Cyclones put focus on flood protection
Rain, rain, and more rain.
Easter this year saw some concentrated heavy rain fall on the rural land of Piako.
The catchment was already saturated from previous downfalls and we watched as tropical Cyclone Cook headed towards us.
The farmers were certainly concerned and the unanswered questions were, will we just get the rain or will we also have to deal with gale force winds?
Will the cyclone actually hit us and what sort of damage can we expect?
Waikato Regional Council manages the two main flood protection schemes in the area, the Waihou scheme and the Piako scheme.
The Waihou is mainly a river control while the Piako provides land protection especially to the very flat lying areas of the Hauraki plains.
Both systems responded as designed but the majority of flooding occurred to farms in the Piako area.
The Piako River Scheme was constructed in the 1950/60s with funding from local landowners and the government of the day.
It includes some 166 kms of stop banks, floodgates, and pumps, some owned by the scheme while others are privately owned by the farmers.
Many of the assets are old and the whole scheme is up for much needed improvement.
When you drive to Ngatea you can see the vast area of land that make up the plains.
The gradient is around 1:5000 which does not encourage natural flow. The Waitoa and the Piako rivers converge at Patetonga and eventually discharge into the Hauraki Gulf.
This in itself is not simple as each incoming tide forces sea water back up the rivers slowing the normal discharge.
When the rain came it was extremely heavy and concentrated. In many areas it over topped the stop banks and flooded the lower farming land.
This was to be expected but many farmers noted that something was different this time.
Areas that hadn’t flooded in
‘‘The Paeroa-Tahuna road totally disappeared under one large lake over the whole area with other roads stopped by flooding.’’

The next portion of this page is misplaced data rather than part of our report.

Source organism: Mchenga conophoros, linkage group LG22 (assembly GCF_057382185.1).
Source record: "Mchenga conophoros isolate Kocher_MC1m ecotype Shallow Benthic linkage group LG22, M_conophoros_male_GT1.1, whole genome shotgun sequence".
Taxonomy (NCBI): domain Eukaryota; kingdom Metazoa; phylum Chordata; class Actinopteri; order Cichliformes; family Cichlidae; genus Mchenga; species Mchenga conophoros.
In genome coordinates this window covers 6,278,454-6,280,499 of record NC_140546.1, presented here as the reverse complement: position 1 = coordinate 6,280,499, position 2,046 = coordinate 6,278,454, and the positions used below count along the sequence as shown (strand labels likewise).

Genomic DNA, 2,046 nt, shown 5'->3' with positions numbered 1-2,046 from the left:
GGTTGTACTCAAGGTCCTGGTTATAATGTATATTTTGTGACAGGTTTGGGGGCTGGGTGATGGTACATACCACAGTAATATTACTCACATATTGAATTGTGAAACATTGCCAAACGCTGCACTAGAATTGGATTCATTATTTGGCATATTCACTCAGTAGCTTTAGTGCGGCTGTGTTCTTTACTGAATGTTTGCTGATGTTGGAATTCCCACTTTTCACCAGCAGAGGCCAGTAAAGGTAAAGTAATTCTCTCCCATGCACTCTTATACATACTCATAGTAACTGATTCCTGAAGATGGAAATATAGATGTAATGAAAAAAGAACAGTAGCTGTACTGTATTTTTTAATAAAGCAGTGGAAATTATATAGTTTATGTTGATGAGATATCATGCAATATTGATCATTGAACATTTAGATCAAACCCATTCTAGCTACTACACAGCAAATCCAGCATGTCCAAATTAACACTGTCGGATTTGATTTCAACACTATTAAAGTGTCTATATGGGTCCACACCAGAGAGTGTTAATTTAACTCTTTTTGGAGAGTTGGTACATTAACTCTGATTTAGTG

previous events were now flooding and water in the usual ponding areas came up faster and higher.
The Paeroa-Tahuna road totally disappeared under one large lake over the whole area with other roads stopped by flooding.
Water that would normally flow through the large Kopuatai Peat Dome in the area was no longer flowing freely.
Some suggested that the recent Kaikoura earthquake had caused the land to rise over the fault line running through the area.
Others believed that the farming land surrounding the peat dome had shrunk to a greater level than expected.
Department of Conservation manages the peat dome and some farmers believe that DOC has made recent change to their management of the dome by installing numerous weirs to hold water in all year round.
I guess a debrief now the rain has gone will answer some of the questions as to what was different this time.
Farmers are well known for complaining about the weather, but this time many of our local farmers face serious threats to the short term viability of their businesses. We will all feel the financial impact.
-Hugh Vercoe is a Waihou councillor for the Waikato Regional Council.
Roads surrounding Patetonga flooded after cyclones Debbie and Cook passed over the region.